posted on Dec, 15 2012 @ 11:40 PM
I was just browsing John Hawks' anthroblog and he was talking about a new paper in the journal nature, where evidence for cheese making going back
I'm totally socked in with work this week, but this new paper in Nature is an interesting piece of archaeological chemistry relevant to diet
change in the European Neolithic: "Earliest evidence for cheese making in the sixth millennium bc in northern Europe" .
The finding of abundant milk residuesin pottery vessels from seventh millennium sites from north-western Anatolia provided the earliest evidence of
milk processing, although the exact practice could not be explicitly defined1. Notably, the discovery of potsherds pierced with small holes appear at
early Neolithic sites in temperate Europe in the sixth millennium BC and have been interpreted typologically as ‘cheese-strainers’10, although a
direct association with milk processing has not yet been demonstrated. Organic residues preserved in pottery vessels have provided direct evidence for
early milk use in the Neolithic period in the Near East and south-eastern Europe, north Africa, Denmark and the British Isles, based on the δ13C and
Δ13C values of the major fatty acids in milk1, 2, 3, 4. Here we apply the same approach to investigate the function of sieves/strainer vessels,
providing direct chemical evidence for their use in milk processing. The presence of abundant milk fat in these specialized vessels, comparable in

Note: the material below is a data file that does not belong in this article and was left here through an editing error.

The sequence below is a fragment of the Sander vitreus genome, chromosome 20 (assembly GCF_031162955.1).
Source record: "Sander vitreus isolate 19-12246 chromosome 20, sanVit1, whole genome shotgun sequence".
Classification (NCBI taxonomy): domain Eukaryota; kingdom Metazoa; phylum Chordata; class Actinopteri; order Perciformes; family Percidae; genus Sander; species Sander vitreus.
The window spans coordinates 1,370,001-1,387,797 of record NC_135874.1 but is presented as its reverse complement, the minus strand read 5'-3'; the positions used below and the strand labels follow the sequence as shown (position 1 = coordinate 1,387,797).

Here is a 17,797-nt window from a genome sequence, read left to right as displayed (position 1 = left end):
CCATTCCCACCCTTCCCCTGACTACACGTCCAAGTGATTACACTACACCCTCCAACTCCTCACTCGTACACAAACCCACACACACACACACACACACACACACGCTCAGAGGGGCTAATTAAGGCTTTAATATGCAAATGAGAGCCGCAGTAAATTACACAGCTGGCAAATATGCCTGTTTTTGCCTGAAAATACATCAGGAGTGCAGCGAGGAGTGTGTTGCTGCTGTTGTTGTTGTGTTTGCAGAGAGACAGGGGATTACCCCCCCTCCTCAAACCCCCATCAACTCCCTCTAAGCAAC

form to modern cheese strainers11, provides compelling evidence for the vessels having being used to separate fat-rich milk curds from the
lactose-containing whey. This new evidence emphasizes the importance of pottery vessels in processing dairy products, particularly in the manufacture
of reduced-lactose milk products among lactose-intolerant prehistoric farming communities.
That is right back to the beginning of agriculture. In another thread it was discussed that early north Africans were processing milk into yogurt 7000
Scientists have discovered that North African people have been making yogurt for more than 7,000 years, thanks to an analysis of pottery shards
which was published in the journal Nature. Yogurt left tell-tale traces of fat on the ceramic fragments, which suggests that it might have been a way
for these people to tolerate milk as adults.
The earliest dairying dates back to 9,000 years in Anatolia, but the new findings from 7,000 years ago predate the emergence and spread of the gene
variants needed for adults to digest the lactose found in milk. Richard Evershed, a biomolecular archaeologist at the University of Bristol, led the
Rock paintings from north Africa showing cattle.
edit on 15-12-2012 by punkinworks10 because: (no reason given)